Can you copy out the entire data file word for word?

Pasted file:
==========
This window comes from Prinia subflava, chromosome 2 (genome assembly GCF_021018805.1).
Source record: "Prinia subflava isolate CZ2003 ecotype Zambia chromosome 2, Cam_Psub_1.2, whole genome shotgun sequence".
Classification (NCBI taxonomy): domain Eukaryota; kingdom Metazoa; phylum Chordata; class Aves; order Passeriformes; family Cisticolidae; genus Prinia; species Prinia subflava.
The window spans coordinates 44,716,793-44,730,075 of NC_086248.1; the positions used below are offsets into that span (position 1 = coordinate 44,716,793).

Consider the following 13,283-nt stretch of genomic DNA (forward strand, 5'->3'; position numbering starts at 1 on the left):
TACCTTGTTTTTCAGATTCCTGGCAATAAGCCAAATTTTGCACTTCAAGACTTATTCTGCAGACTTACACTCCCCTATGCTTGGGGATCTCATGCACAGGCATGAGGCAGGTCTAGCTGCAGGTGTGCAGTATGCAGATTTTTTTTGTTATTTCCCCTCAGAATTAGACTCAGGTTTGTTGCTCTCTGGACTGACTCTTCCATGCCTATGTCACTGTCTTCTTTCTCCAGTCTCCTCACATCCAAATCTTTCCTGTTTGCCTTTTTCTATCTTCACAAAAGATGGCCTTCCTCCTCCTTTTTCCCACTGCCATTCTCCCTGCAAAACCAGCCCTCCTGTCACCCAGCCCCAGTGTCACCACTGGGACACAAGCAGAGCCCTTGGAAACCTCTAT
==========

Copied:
This window comes from Prinia subflava, chromosome 2 (genome assembly GCF_021018805.1).
Source record: "Prinia subflava isolate CZ2003 ecotype Zambia chromosome 2, Cam_Psub_1.2, whole genome shotgun sequence".
Classification (NCBI taxonomy): domain Eukaryota; kingdom Metazoa; phylum Chordata; class Aves; order Passeriformes; family Cisticolidae; genus Prinia; species Prinia subflava.
The window spans coordinates 44,716,793-44,730,075 of NC_086248.1; the positions used below are offsets into that span (position 1 = coordinate 44,716,793).

Consider the following 13,283-nt stretch of genomic DNA (forward strand, 5'->3'; position numbering starts at 1 on the left):
TACCTTGTTTTTCAGATTCCTGGCAATAAGCCAAATTTTGCACTTCAAGACTTATTCTGCAGACTTACACTCCCCTATGCTTGGGGATCTCATGCACAGGCATGAGGCAGGTCTAGCTGCAGGTGTGCAGTATGCAGATTTTTTTTGTTATTTCCCCTCAGAATTAGACTCAGGTTTGTTGCTCTCTGGACTGACTCTTCCATGCCTATGTCACTGTCTTCTTTCTCCAGTCTCCTCACATCCAAATCTTTCCTGTTTGCCTTTTTCTATCTTCACAAAAGATGGCCTTCCTCCTCCTTTTTCCCACTGCCATTCTCCCTGCAAAACCAGCCCTCCTGTCACCCAGCCCCAGTGTCACCACTGGGACACAAGCAGAGCCCTTGGAAACCTCTAT